Pope Paul VI said, “Never reach out your hand unless you’re willing to extend an arm.” These words are the heart of what Susan and I have for the people of our state. We began APR with the hope that its pages would serve as a home for good journalism and engaging thought.

While we have and will fall short of that goal, never let it be said that we or those who work with us are not trying.

 

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Bill Britt

Opinion | What is possible…

Bill Britt

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From the Capitol to the State House, from the business community to the halls of education, there is an urgent need for Alabama leaders who will work together to turn back the prevailing tide of self-dealing and mediocracy. Alabama is far too often the home of status quo where leaders don’t dare aim for the far horizon because that requires facing unpleasant facts that demand hard choices. Over the last several months, Alabama Power Company’s CEO, Mark Crosswhite, and  leaders from Regions Bank, Blue Cross Blue Shield, PowerSouth, Protective Life Corp., and others marquee businesses displayed extraordinary courage to salvage the burning ship that was the Business Council of Alabama.

As Crosswhite said in announcing BCA’s restructuring plan, “The wholesale governance and leadership changes made today show what is possible when businesses come together with a common goal.”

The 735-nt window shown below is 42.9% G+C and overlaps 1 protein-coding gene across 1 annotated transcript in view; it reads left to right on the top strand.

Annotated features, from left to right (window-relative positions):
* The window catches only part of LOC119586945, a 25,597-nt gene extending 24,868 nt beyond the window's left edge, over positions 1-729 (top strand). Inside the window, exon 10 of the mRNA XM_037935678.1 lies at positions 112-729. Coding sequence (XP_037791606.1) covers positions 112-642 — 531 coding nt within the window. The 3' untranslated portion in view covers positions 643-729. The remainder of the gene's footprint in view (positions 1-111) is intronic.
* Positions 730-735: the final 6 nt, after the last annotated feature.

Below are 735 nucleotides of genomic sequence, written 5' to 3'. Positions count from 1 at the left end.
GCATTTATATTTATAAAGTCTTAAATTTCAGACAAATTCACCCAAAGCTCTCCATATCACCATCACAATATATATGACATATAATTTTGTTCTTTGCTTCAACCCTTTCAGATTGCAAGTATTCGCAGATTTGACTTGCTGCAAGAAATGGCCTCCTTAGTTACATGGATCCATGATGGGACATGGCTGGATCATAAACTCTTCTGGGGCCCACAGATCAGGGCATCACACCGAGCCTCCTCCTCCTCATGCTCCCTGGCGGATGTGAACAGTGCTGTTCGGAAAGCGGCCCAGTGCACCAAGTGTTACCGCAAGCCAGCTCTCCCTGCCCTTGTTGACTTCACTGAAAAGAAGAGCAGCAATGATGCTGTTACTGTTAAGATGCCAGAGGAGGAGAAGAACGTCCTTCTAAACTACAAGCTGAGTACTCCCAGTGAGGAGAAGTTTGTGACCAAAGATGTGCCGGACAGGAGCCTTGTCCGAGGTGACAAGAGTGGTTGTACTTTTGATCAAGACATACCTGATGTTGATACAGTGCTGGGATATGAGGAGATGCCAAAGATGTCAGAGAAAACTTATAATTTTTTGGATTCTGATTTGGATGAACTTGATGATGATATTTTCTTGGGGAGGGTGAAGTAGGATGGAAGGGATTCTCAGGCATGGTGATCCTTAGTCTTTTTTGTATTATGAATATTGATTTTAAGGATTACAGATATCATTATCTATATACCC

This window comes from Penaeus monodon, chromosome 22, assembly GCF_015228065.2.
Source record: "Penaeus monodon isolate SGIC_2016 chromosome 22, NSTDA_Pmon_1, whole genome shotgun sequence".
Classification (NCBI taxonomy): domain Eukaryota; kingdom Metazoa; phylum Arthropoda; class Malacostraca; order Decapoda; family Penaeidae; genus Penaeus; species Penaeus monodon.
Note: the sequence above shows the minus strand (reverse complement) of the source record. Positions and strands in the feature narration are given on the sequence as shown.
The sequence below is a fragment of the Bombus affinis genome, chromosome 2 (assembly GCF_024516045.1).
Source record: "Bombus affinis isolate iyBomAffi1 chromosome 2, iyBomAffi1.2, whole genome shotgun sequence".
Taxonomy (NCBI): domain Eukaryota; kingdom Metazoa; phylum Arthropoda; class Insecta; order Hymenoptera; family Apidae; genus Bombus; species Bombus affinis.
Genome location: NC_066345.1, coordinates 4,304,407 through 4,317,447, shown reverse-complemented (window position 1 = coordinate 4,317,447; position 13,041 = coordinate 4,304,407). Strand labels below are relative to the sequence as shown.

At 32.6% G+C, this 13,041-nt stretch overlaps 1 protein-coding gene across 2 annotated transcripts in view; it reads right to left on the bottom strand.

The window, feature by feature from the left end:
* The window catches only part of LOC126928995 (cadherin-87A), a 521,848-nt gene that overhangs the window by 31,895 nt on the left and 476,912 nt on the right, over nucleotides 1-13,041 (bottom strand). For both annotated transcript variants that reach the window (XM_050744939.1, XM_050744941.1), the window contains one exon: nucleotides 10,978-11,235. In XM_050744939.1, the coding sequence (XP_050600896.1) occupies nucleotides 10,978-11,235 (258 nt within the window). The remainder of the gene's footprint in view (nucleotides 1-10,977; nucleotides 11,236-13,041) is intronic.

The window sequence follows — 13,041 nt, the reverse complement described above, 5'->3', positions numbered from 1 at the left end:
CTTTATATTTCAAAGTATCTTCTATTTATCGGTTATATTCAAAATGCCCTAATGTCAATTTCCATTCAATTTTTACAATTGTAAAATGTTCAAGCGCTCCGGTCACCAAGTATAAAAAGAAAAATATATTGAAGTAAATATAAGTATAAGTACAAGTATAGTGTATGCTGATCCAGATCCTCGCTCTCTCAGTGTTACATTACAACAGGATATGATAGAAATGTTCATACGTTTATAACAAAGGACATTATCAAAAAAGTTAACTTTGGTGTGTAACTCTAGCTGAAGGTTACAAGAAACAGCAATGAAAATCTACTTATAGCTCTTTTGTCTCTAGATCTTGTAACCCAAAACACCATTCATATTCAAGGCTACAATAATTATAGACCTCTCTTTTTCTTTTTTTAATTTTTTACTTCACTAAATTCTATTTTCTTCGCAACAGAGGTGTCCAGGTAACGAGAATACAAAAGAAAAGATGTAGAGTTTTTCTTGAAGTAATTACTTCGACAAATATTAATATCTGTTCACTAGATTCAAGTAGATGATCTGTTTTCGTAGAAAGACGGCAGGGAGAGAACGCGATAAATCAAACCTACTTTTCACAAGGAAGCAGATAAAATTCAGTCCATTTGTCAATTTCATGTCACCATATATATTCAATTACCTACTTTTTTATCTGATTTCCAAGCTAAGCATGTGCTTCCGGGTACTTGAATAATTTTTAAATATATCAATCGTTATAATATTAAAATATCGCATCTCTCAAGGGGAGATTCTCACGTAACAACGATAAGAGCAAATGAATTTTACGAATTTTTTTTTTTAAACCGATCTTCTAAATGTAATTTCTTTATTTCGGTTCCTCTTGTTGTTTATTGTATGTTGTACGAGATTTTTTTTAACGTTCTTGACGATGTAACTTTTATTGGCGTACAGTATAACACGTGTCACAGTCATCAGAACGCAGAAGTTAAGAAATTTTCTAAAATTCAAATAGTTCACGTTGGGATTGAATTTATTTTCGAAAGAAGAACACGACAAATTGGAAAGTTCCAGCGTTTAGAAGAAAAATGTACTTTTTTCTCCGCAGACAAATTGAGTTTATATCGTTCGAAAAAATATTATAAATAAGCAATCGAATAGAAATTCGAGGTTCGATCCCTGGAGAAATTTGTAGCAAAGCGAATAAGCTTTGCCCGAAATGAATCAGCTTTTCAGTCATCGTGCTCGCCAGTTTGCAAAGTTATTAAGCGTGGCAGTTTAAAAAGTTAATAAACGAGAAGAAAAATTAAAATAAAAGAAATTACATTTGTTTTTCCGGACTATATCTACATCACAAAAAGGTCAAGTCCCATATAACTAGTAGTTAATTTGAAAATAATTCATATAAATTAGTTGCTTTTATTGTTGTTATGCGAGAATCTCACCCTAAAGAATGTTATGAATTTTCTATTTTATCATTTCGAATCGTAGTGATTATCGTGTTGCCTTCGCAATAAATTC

The fight to save BCA was not merely about what was best for business but how BCA, as an institution, could serve the higher interests of the state. Again, Crosswhite makes the point, “While the hard work of moving this organization forward remains, I am pleased with this progress and look forward to working with businesses across our state for a stronger BCA and a better Alabama.”

There is indeed hard work ahead because over the last several years, BCA’s culture has been shaped by the self-interests of a few unprincipled individuals.

What is BCA’s core mission?

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Its website says, “Making a sweet home for business.” That’s a slogan, not a purpose.

A mission statement in business is like an individual’s core beliefs; it is the guiding principle for every action and the place to run back to when things go wrong.

Going forward, the new executive committee will need to define what BCA is and what its character is.